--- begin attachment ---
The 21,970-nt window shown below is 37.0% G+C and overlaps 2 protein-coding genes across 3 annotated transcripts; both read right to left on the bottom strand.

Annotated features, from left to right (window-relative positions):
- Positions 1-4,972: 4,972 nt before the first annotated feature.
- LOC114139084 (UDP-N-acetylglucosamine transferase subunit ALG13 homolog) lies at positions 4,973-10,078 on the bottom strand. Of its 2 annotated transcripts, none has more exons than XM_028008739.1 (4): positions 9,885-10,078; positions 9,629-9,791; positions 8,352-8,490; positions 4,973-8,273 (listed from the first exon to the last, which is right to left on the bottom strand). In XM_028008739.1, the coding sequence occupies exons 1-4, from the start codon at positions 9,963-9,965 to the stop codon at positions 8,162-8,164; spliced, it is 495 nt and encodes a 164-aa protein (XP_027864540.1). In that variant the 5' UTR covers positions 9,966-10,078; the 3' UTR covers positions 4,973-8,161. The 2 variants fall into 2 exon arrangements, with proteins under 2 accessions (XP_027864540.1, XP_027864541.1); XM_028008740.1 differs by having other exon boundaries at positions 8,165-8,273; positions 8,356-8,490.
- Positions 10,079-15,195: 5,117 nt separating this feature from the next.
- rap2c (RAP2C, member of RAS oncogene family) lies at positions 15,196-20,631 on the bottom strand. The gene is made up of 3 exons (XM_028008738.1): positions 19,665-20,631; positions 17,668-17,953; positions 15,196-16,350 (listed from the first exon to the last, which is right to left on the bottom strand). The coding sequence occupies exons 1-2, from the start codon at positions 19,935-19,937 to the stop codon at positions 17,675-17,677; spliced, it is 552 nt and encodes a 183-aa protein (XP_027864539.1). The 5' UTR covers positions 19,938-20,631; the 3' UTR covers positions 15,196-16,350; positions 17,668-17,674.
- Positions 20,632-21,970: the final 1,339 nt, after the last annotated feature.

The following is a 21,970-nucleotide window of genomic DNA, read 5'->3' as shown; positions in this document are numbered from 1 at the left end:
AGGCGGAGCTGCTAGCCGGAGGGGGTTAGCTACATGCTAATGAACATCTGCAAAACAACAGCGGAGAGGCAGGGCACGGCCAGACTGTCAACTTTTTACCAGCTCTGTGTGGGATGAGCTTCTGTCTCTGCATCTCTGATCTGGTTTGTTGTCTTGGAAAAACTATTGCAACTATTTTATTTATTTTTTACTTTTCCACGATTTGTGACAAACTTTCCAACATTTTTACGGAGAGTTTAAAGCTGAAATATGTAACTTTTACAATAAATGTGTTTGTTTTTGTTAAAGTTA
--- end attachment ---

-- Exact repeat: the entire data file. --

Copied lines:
The 21,970-nt window shown below is 37.0% G+C and overlaps 2 protein-coding genes across 3 annotated transcripts; both read right to left on the bottom strand.

Annotated features, from left to right (window-relative positions):
- Positions 1-4,972: 4,972 nt before the first annotated feature.
- LOC114139084 (UDP-N-acetylglucosamine transferase subunit ALG13 homolog) lies at positions 4,973-10,078 on the bottom strand. Of its 2 annotated transcripts, none has more exons than XM_028008739.1 (4): positions 9,885-10,078; positions 9,629-9,791; positions 8,352-8,490; positions 4,973-8,273 (listed from the first exon to the last, which is right to left on the bottom strand). In XM_028008739.1, the coding sequence occupies exons 1-4, from the start codon at positions 9,963-9,965 to the stop codon at positions 8,162-8,164; spliced, it is 495 nt and encodes a 164-aa protein (XP_027864540.1). In that variant the 5' UTR covers positions 9,966-10,078; the 3' UTR covers positions 4,973-8,161. The 2 variants fall into 2 exon arrangements, with proteins under 2 accessions (XP_027864540.1, XP_027864541.1); XM_028008740.1 differs by having other exon boundaries at positions 8,165-8,273; positions 8,356-8,490.
- Positions 10,079-15,195: 5,117 nt separating this feature from the next.
- rap2c (RAP2C, member of RAS oncogene family) lies at positions 15,196-20,631 on the bottom strand. The gene is made up of 3 exons (XM_028008738.1): positions 19,665-20,631; positions 17,668-17,953; positions 15,196-16,350 (listed from the first exon to the last, which is right to left on the bottom strand). The coding sequence occupies exons 1-2, from the start codon at positions 19,935-19,937 to the stop codon at positions 17,675-17,677; spliced, it is 552 nt and encodes a 183-aa protein (XP_027864539.1). The 5' UTR covers positions 19,938-20,631; the 3' UTR covers positions 15,196-16,350; positions 17,668-17,674.
- Positions 20,632-21,970: the final 1,339 nt, after the last annotated feature.

The following is a 21,970-nucleotide window of genomic DNA, read 5'->3' as shown; positions in this document are numbered from 1 at the left end:
AGGCGGAGCTGCTAGCCGGAGGGGGTTAGCTACATGCTAATGAACATCTGCAAAACAACAGCGGAGAGGCAGGGCACGGCCAGACTGTCAACTTTTTACCAGCTCTGTGTGGGATGAGCTTCTGTCTCTGCATCTCTGATCTGGTTTGTTGTCTTGGAAAAACTATTGCAACTATTTTATTTATTTTTTACTTTTCCACGATTTGTGACAAACTTTCCAACATTTTTACGGAGAGTTTAAAGCTGAAATATGTAACTTTTACAATAAATGTGTTTGTTTTTGTTAAAGTTA